West Roxbury Native Launches Her Campaign for District 6 City Council

Born and raised in West Roxbury, Mary Tamer knows the neighborhood inside and out. She has announced her campaign for District 6 City Councilor, which is currently held by Matt O’Malley, who will not be seeking reelection.

As a child, Tamer lived in her grandparents’ home in West Roxbury, where her family ate together every Sunday, Her family immigrated from Lebanon and Syria, and Tamer said that she comes from a “family that’s very passionate about politics and community.” She still resides in West Roxbury with her husband and two sons.                

Those Sunday dinners included multiple generations of her family and “hours and hours of conversation,” she said. “Just having that exposure,” she added, and “having such strong role models committed to small business, community, and the local political scene” have helped shaped who she has become as a person. 

Tamer said that what she loves most about District 6 is “our green spaces. I think that we are so incredibly lucky where we live in this district” to have the “largest tree canopy in the entire city.”

She said that as a child, she learned to ride her bike in the Arnold Arboretum. “These spaces we have here in District 6 have been here with me since my childhood,” she said. She said other favorites include Jamaica Pond and Millennium Park.

Small businesses are also plentiful in the district, and some of her most frequented businesses are Anna’s Donuts (she’s an avid donut fan) and Recreo Coffee, both in West Roxbury. “I really do just love to walk around the neighborhood and shop locally,” she said.

“I really consider myself a child of this city,” she said, and not just of West Roxbury.

As a Boston Public Schools (BPS) student, she attended school in other neighborhoods, and “one of the reasons I wanted to raise my own children here is because of the wonderful and independent experiences I had growing up as as student in this City,” she said.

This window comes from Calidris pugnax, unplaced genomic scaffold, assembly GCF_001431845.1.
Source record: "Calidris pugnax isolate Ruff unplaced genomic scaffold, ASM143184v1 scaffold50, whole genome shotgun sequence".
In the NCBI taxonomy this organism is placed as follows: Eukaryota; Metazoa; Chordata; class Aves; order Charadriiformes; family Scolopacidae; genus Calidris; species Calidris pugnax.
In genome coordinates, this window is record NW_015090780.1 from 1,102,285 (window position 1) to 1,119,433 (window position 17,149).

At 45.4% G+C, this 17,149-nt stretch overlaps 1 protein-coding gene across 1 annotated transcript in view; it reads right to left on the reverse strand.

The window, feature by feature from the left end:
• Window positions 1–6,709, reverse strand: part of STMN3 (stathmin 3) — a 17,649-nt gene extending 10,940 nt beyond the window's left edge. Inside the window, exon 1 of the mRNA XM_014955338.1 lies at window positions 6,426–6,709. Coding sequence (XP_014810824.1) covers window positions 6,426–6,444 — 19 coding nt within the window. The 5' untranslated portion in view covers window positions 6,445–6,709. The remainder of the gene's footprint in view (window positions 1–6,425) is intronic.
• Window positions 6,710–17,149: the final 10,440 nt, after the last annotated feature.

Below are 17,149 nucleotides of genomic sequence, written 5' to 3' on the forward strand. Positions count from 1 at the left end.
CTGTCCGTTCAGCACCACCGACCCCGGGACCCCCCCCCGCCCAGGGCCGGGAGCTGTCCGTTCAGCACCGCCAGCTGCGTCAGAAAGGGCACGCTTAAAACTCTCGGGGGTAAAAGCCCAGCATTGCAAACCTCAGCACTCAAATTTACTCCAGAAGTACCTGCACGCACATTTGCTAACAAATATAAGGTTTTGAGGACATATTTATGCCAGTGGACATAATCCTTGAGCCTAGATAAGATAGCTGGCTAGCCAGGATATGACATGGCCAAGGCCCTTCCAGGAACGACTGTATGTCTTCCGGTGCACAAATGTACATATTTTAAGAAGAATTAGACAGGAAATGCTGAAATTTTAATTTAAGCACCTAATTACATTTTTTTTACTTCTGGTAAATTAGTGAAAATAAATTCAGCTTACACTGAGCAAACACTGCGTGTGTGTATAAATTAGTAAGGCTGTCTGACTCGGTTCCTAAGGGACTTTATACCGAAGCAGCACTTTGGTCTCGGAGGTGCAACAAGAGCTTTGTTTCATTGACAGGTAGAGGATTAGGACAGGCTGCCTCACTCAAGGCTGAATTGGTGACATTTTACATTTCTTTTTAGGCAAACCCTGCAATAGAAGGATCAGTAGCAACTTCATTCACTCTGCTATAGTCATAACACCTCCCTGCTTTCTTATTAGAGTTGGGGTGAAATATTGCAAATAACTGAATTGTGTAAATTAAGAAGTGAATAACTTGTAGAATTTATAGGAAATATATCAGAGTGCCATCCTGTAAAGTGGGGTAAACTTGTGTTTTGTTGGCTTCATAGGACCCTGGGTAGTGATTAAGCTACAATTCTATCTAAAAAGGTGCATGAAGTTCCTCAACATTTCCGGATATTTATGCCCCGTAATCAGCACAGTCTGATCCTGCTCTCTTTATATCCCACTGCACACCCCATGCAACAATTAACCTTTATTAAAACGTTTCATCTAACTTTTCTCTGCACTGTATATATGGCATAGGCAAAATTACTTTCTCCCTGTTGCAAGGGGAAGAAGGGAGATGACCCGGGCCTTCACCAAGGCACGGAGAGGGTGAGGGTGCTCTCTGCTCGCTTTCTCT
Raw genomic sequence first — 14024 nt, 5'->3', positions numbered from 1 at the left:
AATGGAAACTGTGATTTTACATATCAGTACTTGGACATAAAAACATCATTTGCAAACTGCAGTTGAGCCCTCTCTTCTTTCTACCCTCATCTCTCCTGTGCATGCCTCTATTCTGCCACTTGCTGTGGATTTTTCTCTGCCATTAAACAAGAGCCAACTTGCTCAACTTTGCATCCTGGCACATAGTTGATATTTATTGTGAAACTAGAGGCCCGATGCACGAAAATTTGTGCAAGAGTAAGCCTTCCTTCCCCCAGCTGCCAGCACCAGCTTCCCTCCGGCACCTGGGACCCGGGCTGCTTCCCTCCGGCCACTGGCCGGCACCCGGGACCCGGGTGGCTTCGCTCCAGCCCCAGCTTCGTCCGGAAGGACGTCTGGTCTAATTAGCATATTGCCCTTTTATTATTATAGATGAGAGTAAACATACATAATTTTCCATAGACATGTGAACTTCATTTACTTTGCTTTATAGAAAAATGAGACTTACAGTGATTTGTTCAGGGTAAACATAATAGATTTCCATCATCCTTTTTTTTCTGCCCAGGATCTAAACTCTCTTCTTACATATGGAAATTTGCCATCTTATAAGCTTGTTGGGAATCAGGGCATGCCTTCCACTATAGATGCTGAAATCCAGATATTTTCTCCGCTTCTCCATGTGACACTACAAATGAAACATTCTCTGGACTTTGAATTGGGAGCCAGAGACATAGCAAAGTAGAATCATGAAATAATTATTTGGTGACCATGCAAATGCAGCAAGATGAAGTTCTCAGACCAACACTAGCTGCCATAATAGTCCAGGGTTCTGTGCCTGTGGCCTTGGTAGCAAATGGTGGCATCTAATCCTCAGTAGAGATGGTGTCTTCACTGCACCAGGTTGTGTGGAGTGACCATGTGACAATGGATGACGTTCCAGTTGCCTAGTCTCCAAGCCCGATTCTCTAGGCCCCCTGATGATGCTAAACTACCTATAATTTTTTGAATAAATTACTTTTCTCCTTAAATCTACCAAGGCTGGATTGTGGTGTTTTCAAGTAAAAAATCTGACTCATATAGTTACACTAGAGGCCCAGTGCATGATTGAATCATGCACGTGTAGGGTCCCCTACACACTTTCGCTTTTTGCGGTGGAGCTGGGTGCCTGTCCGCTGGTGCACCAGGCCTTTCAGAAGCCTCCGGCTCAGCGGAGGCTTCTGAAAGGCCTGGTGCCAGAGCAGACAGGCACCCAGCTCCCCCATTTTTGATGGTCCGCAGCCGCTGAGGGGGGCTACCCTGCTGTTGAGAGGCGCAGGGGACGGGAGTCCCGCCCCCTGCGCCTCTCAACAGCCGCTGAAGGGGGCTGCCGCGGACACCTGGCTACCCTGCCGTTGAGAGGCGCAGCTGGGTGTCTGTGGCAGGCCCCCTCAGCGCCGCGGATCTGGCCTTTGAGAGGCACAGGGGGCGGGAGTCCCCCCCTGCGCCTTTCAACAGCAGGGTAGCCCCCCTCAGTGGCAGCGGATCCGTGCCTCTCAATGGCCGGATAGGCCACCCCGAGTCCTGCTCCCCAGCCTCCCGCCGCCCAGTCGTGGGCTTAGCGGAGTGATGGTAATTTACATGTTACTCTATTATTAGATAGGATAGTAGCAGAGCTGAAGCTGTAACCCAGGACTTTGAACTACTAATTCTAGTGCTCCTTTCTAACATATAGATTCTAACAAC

Tamer took her experience with education and ran with it, following her time as president of the League of Women Voters of Boston when her two boys were BPS students. Tamer also served for four years on the Boston School Committee from 2010-2014, after being appointed by Mayor Tom Menino.

“The League really wanted me to serve on the Superintendent Search Committee,” she said, and after eventually becoming a member of that committee, and then later the Boston School Committee, she heard from parents who shared their concerns with the school system and the difficulties they faced with their children’s education. She said that in particular, stories about students with disabilities moved her, and she “became a fierce advocate for that group.”

She said that she heard from parents about “not enough opportunities” or non-compliance with Individualized Education Programs (IEPs), and this became a big equity issue for me.”

Tamer also said that English Language Learners became important to her, as her mother grew up in Brighton as a daughter of Syrian immigrants and was turned away from kindergarten because she didn’t know enough English.

“I want all of our students to succeed without question,” Tamer said.

Development and affordable housing are issues in the district that are important to many residents, and Tamer said she agrees that creating more affordable housing is necessary.

“I think about the number of people that are so committed to living in the city,” she said. “We have a wonderfully diverse city that has so much to offer, but we need to ensure that people of every income level” can stay in their neighborhoods.

“For our seniors, I think it’s critical to do what we can to allow folks to grow old in the communities that they helped to build,” she added. 

She said she has heard from the community that there is a “greater need for long range planning,” as it is “something that we have been lacking.” 

She continued, “we know that we have fairly limited open spaces that are available for development,” but people “want a seat at the table…I do believe as a city that we are obligated to provide that to them.”